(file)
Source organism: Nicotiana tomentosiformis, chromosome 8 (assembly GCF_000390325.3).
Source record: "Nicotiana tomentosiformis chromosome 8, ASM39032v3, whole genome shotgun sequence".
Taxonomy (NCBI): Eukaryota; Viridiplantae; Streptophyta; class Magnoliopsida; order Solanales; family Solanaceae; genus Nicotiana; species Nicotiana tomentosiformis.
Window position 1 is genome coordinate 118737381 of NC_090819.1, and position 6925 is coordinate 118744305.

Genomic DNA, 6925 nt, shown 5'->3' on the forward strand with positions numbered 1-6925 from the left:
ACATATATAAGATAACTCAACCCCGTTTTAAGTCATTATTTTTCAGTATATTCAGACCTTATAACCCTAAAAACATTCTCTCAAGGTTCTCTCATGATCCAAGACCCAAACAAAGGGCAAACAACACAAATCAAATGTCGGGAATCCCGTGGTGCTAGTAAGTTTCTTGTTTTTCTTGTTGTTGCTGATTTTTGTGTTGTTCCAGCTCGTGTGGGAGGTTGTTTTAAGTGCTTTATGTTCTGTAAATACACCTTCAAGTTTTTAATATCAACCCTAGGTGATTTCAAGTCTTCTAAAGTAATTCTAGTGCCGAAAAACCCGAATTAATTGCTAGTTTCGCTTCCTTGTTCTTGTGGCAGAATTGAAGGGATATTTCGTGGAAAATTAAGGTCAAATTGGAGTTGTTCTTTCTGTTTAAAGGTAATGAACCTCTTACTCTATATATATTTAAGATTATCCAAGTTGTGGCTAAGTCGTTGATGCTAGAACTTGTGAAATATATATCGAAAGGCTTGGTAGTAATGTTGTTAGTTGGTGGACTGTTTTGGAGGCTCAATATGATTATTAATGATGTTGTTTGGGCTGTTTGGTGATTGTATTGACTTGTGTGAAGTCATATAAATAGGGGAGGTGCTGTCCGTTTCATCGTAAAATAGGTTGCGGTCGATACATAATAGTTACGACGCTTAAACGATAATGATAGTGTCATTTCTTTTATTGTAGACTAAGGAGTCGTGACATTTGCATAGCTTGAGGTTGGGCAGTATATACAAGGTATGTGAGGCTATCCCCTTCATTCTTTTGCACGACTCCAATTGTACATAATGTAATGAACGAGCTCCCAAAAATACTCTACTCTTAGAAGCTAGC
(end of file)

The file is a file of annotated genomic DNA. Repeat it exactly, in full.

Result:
Source organism: Nicotiana tomentosiformis, chromosome 8 (assembly GCF_000390325.3).
Source record: "Nicotiana tomentosiformis chromosome 8, ASM39032v3, whole genome shotgun sequence".
Taxonomy (NCBI): Eukaryota; Viridiplantae; Streptophyta; class Magnoliopsida; order Solanales; family Solanaceae; genus Nicotiana; species Nicotiana tomentosiformis.
Window position 1 is genome coordinate 118737381 of NC_090819.1, and position 6925 is coordinate 118744305.

Genomic DNA, 6925 nt, shown 5'->3' on the forward strand with positions numbered 1-6925 from the left:
ACATATATAAGATAACTCAACCCCGTTTTAAGTCATTATTTTTCAGTATATTCAGACCTTATAACCCTAAAAACATTCTCTCAAGGTTCTCTCATGATCCAAGACCCAAACAAAGGGCAAACAACACAAATCAAATGTCGGGAATCCCGTGGTGCTAGTAAGTTTCTTGTTTTTCTTGTTGTTGCTGATTTTTGTGTTGTTCCAGCTCGTGTGGGAGGTTGTTTTAAGTGCTTTATGTTCTGTAAATACACCTTCAAGTTTTTAATATCAACCCTAGGTGATTTCAAGTCTTCTAAAGTAATTCTAGTGCCGAAAAACCCGAATTAATTGCTAGTTTCGCTTCCTTGTTCTTGTGGCAGAATTGAAGGGATATTTCGTGGAAAATTAAGGTCAAATTGGAGTTGTTCTTTCTGTTTAAAGGTAATGAACCTCTTACTCTATATATATTTAAGATTATCCAAGTTGTGGCTAAGTCGTTGATGCTAGAACTTGTGAAATATATATCGAAAGGCTTGGTAGTAATGTTGTTAGTTGGTGGACTGTTTTGGAGGCTCAATATGATTATTAATGATGTTGTTTGGGCTGTTTGGTGATTGTATTGACTTGTGTGAAGTCATATAAATAGGGGAGGTGCTGTCCGTTTCATCGTAAAATAGGTTGCGGTCGATACATAATAGTTACGACGCTTAAACGATAATGATAGTGTCATTTCTTTTATTGTAGACTAAGGAGTCGTGACATTTGCATAGCTTGAGGTTGGGCAGTATATACAAGGTATGTGAGGCTATCCCCTTCATTCTTTTGCACGACTCCAATTGTACATAATGTAATGAACGAGCTCCCAAAAATACTCTACTCTTAGAAGCTAGC